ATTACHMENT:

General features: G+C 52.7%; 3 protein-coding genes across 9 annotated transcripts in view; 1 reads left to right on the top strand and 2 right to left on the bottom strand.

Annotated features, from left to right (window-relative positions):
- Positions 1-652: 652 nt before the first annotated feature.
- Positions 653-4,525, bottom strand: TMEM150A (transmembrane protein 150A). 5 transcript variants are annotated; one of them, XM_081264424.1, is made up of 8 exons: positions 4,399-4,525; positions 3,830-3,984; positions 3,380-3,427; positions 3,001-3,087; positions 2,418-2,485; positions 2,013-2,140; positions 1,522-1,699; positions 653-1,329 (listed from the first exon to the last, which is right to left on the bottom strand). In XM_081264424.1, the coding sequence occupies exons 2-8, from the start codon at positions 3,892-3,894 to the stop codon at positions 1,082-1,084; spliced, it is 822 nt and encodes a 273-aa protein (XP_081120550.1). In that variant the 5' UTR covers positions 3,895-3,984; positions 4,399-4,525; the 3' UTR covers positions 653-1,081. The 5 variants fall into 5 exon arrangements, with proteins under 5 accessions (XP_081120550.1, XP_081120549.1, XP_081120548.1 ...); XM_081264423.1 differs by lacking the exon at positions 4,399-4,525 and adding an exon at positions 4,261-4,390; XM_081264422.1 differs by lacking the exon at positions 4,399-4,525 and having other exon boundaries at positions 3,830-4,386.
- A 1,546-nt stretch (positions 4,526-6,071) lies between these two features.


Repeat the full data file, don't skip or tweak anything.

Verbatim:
General features: G+C 52.7%; 3 protein-coding genes across 9 annotated transcripts in view; 1 reads left to right on the top strand and 2 right to left on the bottom strand.

Annotated features, from left to right (window-relative positions):
- Positions 1-652: 652 nt before the first annotated feature.
- Positions 653-4,525, bottom strand: TMEM150A (transmembrane protein 150A). 5 transcript variants are annotated; one of them, XM_081264424.1, is made up of 8 exons: positions 4,399-4,525; positions 3,830-3,984; positions 3,380-3,427; positions 3,001-3,087; positions 2,418-2,485; positions 2,013-2,140; positions 1,522-1,699; positions 653-1,329 (listed from the first exon to the last, which is right to left on the bottom strand). In XM_081264424.1, the coding sequence occupies exons 2-8, from the start codon at positions 3,892-3,894 to the stop codon at positions 1,082-1,084; spliced, it is 822 nt and encodes a 273-aa protein (XP_081120550.1). In that variant the 5' UTR covers positions 3,895-3,984; positions 4,399-4,525; the 3' UTR covers positions 653-1,081. The 5 variants fall into 5 exon arrangements, with proteins under 5 accessions (XP_081120550.1, XP_081120549.1, XP_081120548.1 ...); XM_081264423.1 differs by lacking the exon at positions 4,399-4,525 and adding an exon at positions 4,261-4,390; XM_081264422.1 differs by lacking the exon at positions 4,399-4,525 and having other exon boundaries at positions 3,830-4,386.
- A 1,546-nt stretch (positions 4,526-6,071) lies between these two features.